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RI POLITICS

In R.I., new pattern of voting methods taking shape

Nearly 28,000 Rhode Islanders had voted by mail ballot or in early voting before the polls opened Tuesday morning.

Rhode Island's "I Voted" stickerHandout

PROVIDENCE — As Rhode Islanders head to the polls today, they are beginning to settle into a new pattern of voting that mixes mail ballots and early voting with the tradition of showing up at the polls on election day.

Before the polls opened this morning, nearly 28,000 residents had already voted with mail ballots or in early voting, representing a turnout of 3.5 percent.

Far fewer people are using mail ballots and early voting than in 2020, when the pandemic was surging. In the 2020 general election, 39 percent of voters cast their ballots on Election Day, while 33 percent used mail ballots, and 29 percent voted early. And in the 2020 primaries, 51 percent of voters cast their ballots on election day, while 41 percent used mail ballots, and 8 percent used early voting, according to the secretary of state’s office.

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But far more are using mail ballots and early voting than in the 2018 primaries, for example, when 95 percent of the voters cast ballots on election day, 5 percent used mail ballots, and early voting was not a category.

That’s in part because the General Assembly passed the Let RI Vote Act, which permanently adopted measures used in 2020 during the pandemic, such as eliminating notary or witness requirements for mail ballots. Also, the secretary of state’s office sent out mail ballot applications to all registered voters before the 2020 general elections (but not before the 2020 statewide primaries).

A spokesman for the secretary of state’s office, Johnathan Berard, said the high proportion of mail ballots and early voting in 2020 will probably look like an anomaly in years to come, and it’s too soon to say how much Rhode Islanders will use the three voting options in the future.

“Voters now have choices of early voting, mail ballots, or voting at polling locations on election day, and it will take awhile for the data to settle out,” Berard said. “We are only one election out from the pandemic, and this is the first election where the codification of changes made in the Let RI Vote Act are in place, so it’s hard to make an assumption based on a single data point.”

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John M. Marion, executive director of Common Cause Rhode Island, said the state will need a few election cycles to gauge what the new permanent voting pattern will be, but this year is bound to see an increased percentage of voters casting ballots by mail and early voting as compared to pre-pandemic levels.

“In 2020, tens of thousands of people tried voting early or by mail for the first time and many of them liked it,” Marion said. “And that is what we have seen in other states: As you make voting more convenient and provide other forms of voting, people take advantage of the opportunity.”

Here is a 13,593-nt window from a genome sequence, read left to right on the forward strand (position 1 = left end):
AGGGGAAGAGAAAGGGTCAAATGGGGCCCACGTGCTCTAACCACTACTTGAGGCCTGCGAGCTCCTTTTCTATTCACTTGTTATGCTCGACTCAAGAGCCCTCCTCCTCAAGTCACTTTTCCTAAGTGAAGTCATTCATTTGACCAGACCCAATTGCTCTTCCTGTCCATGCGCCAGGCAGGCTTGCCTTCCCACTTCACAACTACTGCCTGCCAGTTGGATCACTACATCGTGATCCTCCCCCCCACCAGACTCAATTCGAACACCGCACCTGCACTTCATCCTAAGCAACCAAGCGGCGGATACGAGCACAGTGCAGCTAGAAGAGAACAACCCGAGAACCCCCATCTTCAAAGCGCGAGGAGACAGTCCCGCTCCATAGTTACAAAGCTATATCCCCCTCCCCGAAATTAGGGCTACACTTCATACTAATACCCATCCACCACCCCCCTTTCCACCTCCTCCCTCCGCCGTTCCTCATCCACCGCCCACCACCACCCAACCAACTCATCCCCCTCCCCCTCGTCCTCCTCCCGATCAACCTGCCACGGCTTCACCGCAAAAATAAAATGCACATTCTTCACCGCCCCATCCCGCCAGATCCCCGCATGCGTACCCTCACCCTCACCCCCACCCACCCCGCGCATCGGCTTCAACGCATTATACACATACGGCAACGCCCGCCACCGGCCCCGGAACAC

To stay up to date on today’s turnout, go to the secretary of state’s RI Voter Turnout Tracker.

The state Board of Elections released the following timeline to help Rhode Islanders understand when votes will be counted and reported:

Tuesday, Sept. 13:

Polling place

Ballots cast in-person at polling places on Tuesday will be securely transmitted from the polling place to the Board of Elections after polls close at 8 p.m., and unofficial results will be available on the Board of Elections’ website (elections.ri.gov) beginning at 8 p.m.

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Reporting percentages on the website will be based on the number of polling places reporting. For example, if Barrington is displayed as 50 percent reporting, that indicates three of the six polling places in Barrington have reported.

Early Voting

These results will be transmitted by local boards of canvassers to the Board of Elections on Tuesday beginning at 8 p.m.

Mail Ballots

While the Board of Elections expects to count most mail ballots by Tuesday, ballots placed in authorized drop boxes at city and town halls or in polling places must still be tabulated. These ballots are sealed in envelopes and held in secure and sealed containers by the local boards of canvassers and will be retrieved by Board of Elections teams.

Wednesday and Thursday, Sept. 14-15:

Remaining drop box ballots and any still uncounted mail ballots will be added to the mail ballot totals and made available on the Board of Elections website. Any precincts that failed to transmit their results on election night because of technical issues will be added to the election day results and made available on the Board of Elections website.

Friday through Monday, Sept. 16-19:

Military/overseas ballots and deficient mail ballots cured by voters and due to the Board of Elections by Sept. 16 will be added to mail ballots results and made available on the Board of Elections website before final certification.

Sept. 20:

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Deficient mail ballots cured by voters and due to the Board of Elections by Sept. 20 will be added to mail ballot results and made available on the Board of Elections website before final certification.




Edward Fitzpatrick can be reached at edward.fitzpatrick@globe.com. Follow him on Twitter @FitzProv.